Two-dimensional bar codes, or data matrices, may someday complement traditional linear bar codes found on vaccine vials and syringes, allowing FPs and other vaccine providers to simply scan and upload information identifying the vaccine's manufacturer, national drug code, expiration date and lot number to their electronic health record, or EHR; practice management and billing; or other computer system.
If implemented, such a technological breakthrough could permit physicians to more easily meet the National Childhood Vaccine Injury Act, or NCVIA, requirement(www.in.gov) that vaccine administrators report certain adverse events related to identified childhood vaccines, while reducing the potential for clerical errors. It also could offer clinicians a means to manage their vaccine inventories more efficiently and accurately.
The question is, will physicians be willing to invest in the technology required to implement such a system? To find out, RTI International -- a not-for-profit research organization under contract with the CDC -- is surveying primary care physicians about their use of EHRs and other computer systems, vaccines they provide, and vaccination reporting patterns. Physicians who take the 10-minute, online survey through May 27 will be entered in a drawing to win one of 10 Apple iPads.
The FDA said in draft guidance issued to vaccine manufacturers in August 2010 that the agency thinks health care providers may wish to invest in the technology, which would require a hand-held or tabletop scanner, because it could allow them to address NCVIA reporting requirements more effectively. Those requirements dictate that the following information be recorded in a vaccine recipient's permanent medical record or in a permanent office log or file:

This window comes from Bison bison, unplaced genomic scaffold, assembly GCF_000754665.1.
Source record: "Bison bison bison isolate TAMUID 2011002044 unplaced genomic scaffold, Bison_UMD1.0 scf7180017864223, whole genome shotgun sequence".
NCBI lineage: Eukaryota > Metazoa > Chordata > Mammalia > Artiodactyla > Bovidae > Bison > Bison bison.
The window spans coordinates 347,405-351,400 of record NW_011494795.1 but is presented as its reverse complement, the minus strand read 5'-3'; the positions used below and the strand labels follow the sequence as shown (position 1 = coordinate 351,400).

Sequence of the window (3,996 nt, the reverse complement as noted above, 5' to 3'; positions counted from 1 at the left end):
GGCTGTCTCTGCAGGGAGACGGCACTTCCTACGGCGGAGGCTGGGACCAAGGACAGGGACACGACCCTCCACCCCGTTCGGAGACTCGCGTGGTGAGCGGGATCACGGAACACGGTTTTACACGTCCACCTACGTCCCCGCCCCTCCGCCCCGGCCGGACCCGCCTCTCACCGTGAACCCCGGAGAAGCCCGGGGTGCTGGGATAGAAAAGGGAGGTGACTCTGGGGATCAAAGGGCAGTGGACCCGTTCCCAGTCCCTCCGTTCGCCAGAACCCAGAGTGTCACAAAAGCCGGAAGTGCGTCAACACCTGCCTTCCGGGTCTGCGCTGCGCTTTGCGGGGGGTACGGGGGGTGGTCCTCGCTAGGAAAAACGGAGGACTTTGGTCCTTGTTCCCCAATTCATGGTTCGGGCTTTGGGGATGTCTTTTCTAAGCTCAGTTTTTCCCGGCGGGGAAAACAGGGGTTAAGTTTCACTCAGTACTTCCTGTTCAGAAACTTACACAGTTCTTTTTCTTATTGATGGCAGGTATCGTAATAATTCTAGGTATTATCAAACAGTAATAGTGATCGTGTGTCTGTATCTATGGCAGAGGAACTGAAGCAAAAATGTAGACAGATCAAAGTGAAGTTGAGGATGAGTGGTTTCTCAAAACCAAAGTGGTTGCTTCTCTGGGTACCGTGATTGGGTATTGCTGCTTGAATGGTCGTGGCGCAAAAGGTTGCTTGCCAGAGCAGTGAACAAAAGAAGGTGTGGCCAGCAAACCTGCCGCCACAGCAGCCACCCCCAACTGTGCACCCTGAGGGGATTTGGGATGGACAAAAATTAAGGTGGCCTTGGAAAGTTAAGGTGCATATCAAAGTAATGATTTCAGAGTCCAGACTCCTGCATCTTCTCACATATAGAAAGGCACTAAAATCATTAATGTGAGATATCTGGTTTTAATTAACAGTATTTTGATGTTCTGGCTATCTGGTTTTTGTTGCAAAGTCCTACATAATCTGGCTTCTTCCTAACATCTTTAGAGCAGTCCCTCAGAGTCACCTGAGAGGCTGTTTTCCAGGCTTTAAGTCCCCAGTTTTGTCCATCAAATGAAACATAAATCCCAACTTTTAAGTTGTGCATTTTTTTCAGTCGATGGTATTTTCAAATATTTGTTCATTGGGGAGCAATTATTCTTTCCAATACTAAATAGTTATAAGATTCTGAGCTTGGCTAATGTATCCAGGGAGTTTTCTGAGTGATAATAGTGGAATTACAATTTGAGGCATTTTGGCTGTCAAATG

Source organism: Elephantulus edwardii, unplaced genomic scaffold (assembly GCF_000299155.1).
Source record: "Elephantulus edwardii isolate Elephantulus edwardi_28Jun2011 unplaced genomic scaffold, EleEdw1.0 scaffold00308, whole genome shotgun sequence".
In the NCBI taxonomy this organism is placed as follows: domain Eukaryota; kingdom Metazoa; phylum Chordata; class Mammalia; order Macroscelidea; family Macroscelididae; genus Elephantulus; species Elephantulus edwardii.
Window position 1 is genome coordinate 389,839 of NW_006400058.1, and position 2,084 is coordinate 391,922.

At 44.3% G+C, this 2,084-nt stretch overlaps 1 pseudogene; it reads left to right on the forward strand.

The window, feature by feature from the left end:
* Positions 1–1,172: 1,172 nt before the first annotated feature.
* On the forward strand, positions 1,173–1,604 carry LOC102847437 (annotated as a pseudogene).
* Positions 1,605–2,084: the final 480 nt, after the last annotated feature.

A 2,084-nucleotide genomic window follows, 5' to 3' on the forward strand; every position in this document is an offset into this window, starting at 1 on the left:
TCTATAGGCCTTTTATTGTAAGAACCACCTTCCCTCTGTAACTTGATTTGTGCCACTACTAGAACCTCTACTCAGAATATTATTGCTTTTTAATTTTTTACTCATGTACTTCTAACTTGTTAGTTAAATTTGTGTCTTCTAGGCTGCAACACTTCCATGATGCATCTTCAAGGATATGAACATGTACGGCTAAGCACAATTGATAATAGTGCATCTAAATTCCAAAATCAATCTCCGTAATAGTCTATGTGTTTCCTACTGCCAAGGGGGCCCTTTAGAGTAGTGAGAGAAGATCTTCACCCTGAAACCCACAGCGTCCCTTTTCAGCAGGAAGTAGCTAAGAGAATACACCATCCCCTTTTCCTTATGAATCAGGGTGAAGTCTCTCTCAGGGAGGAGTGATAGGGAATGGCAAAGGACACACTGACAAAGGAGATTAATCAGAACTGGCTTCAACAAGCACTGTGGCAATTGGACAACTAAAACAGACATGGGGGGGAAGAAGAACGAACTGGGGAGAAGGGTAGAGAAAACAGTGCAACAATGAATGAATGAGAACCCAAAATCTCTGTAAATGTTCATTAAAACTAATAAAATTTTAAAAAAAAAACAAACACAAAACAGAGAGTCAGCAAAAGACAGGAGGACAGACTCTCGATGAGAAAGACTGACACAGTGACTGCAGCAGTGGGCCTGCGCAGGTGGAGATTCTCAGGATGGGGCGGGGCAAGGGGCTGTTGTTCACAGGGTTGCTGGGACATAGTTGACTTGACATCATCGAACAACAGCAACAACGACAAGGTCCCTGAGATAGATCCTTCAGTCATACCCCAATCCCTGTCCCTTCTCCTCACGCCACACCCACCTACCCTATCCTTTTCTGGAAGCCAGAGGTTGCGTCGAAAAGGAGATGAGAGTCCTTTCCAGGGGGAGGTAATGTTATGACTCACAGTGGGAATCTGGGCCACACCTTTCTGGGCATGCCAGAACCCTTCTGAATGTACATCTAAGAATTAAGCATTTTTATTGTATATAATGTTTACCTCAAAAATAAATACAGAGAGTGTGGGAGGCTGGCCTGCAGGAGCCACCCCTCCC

- the date the vaccine was administered,
- the manufacturer of the vaccine,
- the lot number of the vaccine, and
- the name, address and title of the person administering the vaccine.
"Manual data entry of this information requires rigorous procedures to ensure accurate records, as not all this information is encoded" in the currently used linear bar code, the FDA said. "Such manual entry of data may decrease medical practice efficiency as well as increase practice costs, may affect patient safety, and may potentially expose patients to unnecessary or duplicative vaccinations in the event that this information is incorrectly recorded.
"In addition, clerical recording errors can diminish the value of information available for mandatory adverse event reporting. Furthermore, inaccurate recording of a lot number may delay or misdirect FDA's investigation of an adverse event."
The American Academy of Pediatrics and the Association of Immunization Managers, or AIM, have advocated for years that two-dimensional bar codes be implemented. In comments(www.immunizationmanagers.org) it provided to the FDA last November, AIM said data matrix bar coding would improve the efficiency of vaccine ordering and inventory management in addition to reducing providers' reporting burden and the potential for errors.
If the new bar codes are implemented by vaccine manufacturers, physicians who do not use an EHR will not have to change their recording practices because the required information still will be printed on vaccine labels, the CDC said.